The Waukesha County medical examiner's office said yesterday that Quad/Graphics founder Harry V. Quadracci died in an accidental drowning in a lake near his home in Chenequa, WI, on Monday. He was 66.
“As you can imagine, this is a very sad day for the Quadracci family,” Quad/Graphics said in a statement. “Our first priority is to respect their privacy and assist them in any way we can. Mr. Quadracci will be deeply missed by everyone who knew him, including employees, the many customers with whom he had close relationships, the entire printing industry, the Wisconsin business community and the many communities where the company operates.”
Quadracci was reported missing at 12:30 p.m., and his body was found at 3 p.m. He was wearing a swim trunks and his body was submerged in about 4 1/2 feet of water.
Quadracci was a native of Racine, WI, and practiced law in New York for several years before returning to Wisconsin to take up his father's trade in the printing business. In 1970, he resigned from W.A. Krueger Co. to found the commercial printing house Quad/Graphics.
Launching the company in 1971 with 11 employees and a leased press in a 20,000 square-foot plant in Pewaukee, WI, Quadracci expanded Quad/Graphics into a commercial printing giant. Quad/Graphics has 10,000 employees at 35 facilities and annual sales of $1.8 billion. Among its clients are major catalogers including L.L. Bean, Lillian Vernon, Lands' End, Victoria's Secret and Bloomingdale's.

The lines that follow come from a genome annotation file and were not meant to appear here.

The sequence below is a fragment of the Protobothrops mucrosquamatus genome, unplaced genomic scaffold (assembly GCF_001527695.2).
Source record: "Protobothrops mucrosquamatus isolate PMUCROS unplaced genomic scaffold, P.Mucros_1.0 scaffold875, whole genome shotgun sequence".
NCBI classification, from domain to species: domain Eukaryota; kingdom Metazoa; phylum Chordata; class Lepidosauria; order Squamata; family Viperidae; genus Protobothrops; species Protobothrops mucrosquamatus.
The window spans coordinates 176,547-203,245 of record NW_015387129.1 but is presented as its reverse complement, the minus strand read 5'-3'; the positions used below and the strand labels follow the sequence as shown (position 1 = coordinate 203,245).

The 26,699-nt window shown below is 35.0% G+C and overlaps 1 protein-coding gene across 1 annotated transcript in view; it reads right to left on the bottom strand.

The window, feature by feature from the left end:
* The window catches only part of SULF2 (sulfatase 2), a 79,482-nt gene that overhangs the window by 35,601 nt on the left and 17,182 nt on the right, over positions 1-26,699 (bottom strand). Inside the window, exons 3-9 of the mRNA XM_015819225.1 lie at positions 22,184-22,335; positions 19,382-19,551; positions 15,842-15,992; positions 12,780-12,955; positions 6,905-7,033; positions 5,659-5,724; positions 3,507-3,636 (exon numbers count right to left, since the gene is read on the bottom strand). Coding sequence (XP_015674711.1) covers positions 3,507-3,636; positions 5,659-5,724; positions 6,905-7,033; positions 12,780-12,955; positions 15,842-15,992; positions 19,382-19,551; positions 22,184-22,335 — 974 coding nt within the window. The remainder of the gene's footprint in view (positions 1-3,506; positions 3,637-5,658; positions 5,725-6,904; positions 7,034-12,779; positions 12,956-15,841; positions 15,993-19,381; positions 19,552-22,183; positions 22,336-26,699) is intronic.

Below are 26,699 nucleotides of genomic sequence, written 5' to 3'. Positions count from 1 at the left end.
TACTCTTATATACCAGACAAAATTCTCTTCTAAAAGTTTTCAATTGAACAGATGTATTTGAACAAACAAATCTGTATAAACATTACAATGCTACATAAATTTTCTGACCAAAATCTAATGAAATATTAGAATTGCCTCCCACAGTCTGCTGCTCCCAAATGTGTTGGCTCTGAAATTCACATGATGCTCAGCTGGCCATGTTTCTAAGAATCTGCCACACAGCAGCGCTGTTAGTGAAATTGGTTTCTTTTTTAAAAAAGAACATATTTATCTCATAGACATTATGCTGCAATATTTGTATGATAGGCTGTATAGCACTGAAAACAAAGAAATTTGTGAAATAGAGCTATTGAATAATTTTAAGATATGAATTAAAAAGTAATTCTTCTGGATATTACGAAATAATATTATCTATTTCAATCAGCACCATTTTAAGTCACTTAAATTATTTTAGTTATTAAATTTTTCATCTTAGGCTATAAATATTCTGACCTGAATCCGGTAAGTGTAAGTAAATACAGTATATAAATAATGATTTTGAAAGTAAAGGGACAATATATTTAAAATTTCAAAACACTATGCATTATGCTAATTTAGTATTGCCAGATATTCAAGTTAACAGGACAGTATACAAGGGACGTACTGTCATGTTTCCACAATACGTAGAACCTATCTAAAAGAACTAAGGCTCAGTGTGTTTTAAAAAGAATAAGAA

Quadracci is survived by his wife, Betty, publisher of Milwaukee Magazine and president of Quad/Creative; brothers Tom, executive vice president of Quad/Graphics, and Leonard, president of company affiliate Quad/Med; sons Richard, owner of Quadracci Engineering, and Joel, Quad/Graphics vice president of print sales; and daughters Kathryn Flores, a surgeon, and Elizabeth Quadracci, Quad/Graphics manager of client marketing.
Quadracci's death comes as the company recovers from a fire at its plant in Lomira, WI, that took the life of a cleaning-company employee and destroyed a 10-story automated storage building. He was present the day following the July 12 fire and gave a brief statement to the press in which he called the blaze a disaster of epic proportion.
Investigators have yet to release an official cause of the fire but are examining welds on an automatic racking system in the roof of the structure.